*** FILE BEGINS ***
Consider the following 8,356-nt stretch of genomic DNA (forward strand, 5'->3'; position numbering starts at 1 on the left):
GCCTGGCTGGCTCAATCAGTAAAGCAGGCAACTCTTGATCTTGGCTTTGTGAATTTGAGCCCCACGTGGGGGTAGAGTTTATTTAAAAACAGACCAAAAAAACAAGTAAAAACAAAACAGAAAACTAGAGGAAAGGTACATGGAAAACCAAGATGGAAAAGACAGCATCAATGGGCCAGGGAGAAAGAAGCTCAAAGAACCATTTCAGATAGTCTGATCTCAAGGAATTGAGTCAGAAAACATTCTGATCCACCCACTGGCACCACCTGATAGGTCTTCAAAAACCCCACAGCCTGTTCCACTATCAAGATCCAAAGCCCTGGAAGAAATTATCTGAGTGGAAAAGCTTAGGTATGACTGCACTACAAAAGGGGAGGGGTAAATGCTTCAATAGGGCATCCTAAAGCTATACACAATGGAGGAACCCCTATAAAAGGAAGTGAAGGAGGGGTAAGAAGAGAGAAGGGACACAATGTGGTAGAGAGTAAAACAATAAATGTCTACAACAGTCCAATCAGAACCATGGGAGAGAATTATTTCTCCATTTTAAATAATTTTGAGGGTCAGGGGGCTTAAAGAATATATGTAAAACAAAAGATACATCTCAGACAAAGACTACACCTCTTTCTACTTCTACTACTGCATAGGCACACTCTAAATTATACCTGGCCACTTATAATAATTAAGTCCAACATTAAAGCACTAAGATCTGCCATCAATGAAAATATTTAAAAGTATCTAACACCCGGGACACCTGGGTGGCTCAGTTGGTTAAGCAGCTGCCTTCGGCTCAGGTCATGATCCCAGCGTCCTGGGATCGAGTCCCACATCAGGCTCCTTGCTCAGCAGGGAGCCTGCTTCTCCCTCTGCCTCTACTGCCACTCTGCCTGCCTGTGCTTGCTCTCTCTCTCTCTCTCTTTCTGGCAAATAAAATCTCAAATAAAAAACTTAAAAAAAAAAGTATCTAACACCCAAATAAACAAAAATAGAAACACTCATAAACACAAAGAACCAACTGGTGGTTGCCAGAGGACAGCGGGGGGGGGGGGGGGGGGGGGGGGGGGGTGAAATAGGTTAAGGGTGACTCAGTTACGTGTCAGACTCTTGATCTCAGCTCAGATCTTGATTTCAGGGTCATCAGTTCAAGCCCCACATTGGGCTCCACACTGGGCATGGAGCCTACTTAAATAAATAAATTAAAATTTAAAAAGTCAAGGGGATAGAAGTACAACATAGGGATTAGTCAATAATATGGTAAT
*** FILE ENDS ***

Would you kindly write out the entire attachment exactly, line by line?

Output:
Consider the following 8,356-nt stretch of genomic DNA (forward strand, 5'->3'; position numbering starts at 1 on the left):
GCCTGGCTGGCTCAATCAGTAAAGCAGGCAACTCTTGATCTTGGCTTTGTGAATTTGAGCCCCACGTGGGGGTAGAGTTTATTTAAAAACAGACCAAAAAAACAAGTAAAAACAAAACAGAAAACTAGAGGAAAGGTACATGGAAAACCAAGATGGAAAAGACAGCATCAATGGGCCAGGGAGAAAGAAGCTCAAAGAACCATTTCAGATAGTCTGATCTCAAGGAATTGAGTCAGAAAACATTCTGATCCACCCACTGGCACCACCTGATAGGTCTTCAAAAACCCCACAGCCTGTTCCACTATCAAGATCCAAAGCCCTGGAAGAAATTATCTGAGTGGAAAAGCTTAGGTATGACTGCACTACAAAAGGGGAGGGGTAAATGCTTCAATAGGGCATCCTAAAGCTATACACAATGGAGGAACCCCTATAAAAGGAAGTGAAGGAGGGGTAAGAAGAGAGAAGGGACACAATGTGGTAGAGAGTAAAACAATAAATGTCTACAACAGTCCAATCAGAACCATGGGAGAGAATTATTTCTCCATTTTAAATAATTTTGAGGGTCAGGGGGCTTAAAGAATATATGTAAAACAAAAGATACATCTCAGACAAAGACTACACCTCTTTCTACTTCTACTACTGCATAGGCACACTCTAAATTATACCTGGCCACTTATAATAATTAAGTCCAACATTAAAGCACTAAGATCTGCCATCAATGAAAATATTTAAAAGTATCTAACACCCGGGACACCTGGGTGGCTCAGTTGGTTAAGCAGCTGCCTTCGGCTCAGGTCATGATCCCAGCGTCCTGGGATCGAGTCCCACATCAGGCTCCTTGCTCAGCAGGGAGCCTGCTTCTCCCTCTGCCTCTACTGCCACTCTGCCTGCCTGTGCTTGCTCTCTCTCTCTCTCTCTTTCTGGCAAATAAAATCTCAAATAAAAAACTTAAAAAAAAAAGTATCTAACACCCAAATAAACAAAAATAGAAACACTCATAAACACAAAGAACCAACTGGTGGTTGCCAGAGGACAGCGGGGGGGGGGGGGGGGGGGGGGGGGGGGTGAAATAGGTTAAGGGTGACTCAGTTACGTGTCAGACTCTTGATCTCAGCTCAGATCTTGATTTCAGGGTCATCAGTTCAAGCCCCACATTGGGCTCCACACTGGGCATGGAGCCTACTTAAATAAATAAATTAAAATTTAAAAAGTCAAGGGGATAGAAGTACAACATAGGGATTAGTCAATAATATGGTAAT